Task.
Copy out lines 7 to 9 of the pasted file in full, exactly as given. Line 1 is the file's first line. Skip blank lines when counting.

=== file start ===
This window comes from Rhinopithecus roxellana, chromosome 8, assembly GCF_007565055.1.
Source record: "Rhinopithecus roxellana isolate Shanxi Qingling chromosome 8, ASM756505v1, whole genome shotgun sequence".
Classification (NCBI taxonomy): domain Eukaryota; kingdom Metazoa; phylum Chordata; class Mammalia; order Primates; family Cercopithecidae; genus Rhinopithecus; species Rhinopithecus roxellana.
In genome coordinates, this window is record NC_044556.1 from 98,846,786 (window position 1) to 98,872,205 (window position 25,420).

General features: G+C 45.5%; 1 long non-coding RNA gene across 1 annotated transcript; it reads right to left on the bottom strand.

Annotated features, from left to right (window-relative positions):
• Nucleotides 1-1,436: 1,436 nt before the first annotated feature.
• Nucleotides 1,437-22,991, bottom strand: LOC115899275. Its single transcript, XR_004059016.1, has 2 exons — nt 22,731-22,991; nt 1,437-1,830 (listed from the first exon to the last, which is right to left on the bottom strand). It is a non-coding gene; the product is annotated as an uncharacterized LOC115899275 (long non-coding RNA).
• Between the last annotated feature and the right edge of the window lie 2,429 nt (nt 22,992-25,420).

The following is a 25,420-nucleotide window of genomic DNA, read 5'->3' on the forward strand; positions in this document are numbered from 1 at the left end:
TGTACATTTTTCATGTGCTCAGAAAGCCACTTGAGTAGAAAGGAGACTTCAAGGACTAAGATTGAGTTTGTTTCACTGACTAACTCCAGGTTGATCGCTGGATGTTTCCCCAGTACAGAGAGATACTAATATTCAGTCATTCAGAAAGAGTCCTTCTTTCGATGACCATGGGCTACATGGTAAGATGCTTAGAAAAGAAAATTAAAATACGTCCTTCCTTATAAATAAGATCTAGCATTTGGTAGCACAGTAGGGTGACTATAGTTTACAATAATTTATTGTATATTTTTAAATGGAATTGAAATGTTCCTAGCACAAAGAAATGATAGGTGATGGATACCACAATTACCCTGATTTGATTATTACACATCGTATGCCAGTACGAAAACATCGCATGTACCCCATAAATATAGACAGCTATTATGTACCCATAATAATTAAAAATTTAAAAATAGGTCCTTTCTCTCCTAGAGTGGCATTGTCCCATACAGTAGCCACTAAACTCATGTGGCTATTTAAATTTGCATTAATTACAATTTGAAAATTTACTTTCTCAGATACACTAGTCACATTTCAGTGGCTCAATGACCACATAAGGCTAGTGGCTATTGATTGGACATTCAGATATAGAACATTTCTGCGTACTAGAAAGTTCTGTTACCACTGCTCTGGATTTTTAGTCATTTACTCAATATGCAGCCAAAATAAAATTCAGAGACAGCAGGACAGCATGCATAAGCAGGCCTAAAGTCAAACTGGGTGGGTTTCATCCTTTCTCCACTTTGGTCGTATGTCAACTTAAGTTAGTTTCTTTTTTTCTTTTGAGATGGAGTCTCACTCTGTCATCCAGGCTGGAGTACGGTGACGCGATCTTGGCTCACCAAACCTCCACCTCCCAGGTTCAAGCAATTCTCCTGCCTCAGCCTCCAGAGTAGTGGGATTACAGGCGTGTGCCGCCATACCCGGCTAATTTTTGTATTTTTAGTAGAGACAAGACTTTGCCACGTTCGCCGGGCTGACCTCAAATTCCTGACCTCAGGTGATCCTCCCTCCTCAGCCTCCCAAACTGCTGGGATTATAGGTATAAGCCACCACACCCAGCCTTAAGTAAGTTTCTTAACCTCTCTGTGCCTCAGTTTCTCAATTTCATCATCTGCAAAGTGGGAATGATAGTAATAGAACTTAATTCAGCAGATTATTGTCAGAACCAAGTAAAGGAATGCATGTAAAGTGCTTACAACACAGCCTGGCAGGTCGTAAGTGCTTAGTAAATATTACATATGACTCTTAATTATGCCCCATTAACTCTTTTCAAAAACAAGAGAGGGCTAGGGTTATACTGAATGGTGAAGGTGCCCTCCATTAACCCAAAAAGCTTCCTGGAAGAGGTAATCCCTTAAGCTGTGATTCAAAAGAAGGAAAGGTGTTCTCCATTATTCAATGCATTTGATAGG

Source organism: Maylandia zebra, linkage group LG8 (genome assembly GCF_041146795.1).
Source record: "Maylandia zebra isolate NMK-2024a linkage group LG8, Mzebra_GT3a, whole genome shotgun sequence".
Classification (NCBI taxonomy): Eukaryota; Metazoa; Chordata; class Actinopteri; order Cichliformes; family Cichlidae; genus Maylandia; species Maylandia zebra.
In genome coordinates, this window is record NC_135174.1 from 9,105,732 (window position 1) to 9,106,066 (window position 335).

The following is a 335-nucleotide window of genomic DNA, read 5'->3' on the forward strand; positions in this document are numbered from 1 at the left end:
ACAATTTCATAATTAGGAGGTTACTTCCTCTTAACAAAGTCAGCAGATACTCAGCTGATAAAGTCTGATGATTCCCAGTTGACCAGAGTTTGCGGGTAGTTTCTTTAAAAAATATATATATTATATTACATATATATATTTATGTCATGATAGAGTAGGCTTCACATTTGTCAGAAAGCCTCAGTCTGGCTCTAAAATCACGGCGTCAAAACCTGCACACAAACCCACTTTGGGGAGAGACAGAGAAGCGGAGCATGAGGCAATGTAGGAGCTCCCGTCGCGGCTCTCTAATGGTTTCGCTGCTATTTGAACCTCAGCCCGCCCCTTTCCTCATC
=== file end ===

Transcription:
• Nucleotides 1-1,436: 1,436 nt before the first annotated feature.
• Nucleotides 1,437-22,991, bottom strand: LOC115899275. Its single transcript, XR_004059016.1, has 2 exons — nt 22,731-22,991; nt 1,437-1,830 (listed from the first exon to the last, which is right to left on the bottom strand). It is a non-coding gene; the product is annotated as an uncharacterized LOC115899275 (long non-coding RNA).
• Between the last annotated feature and the right edge of the window lie 2,429 nt (nt 22,992-25,420).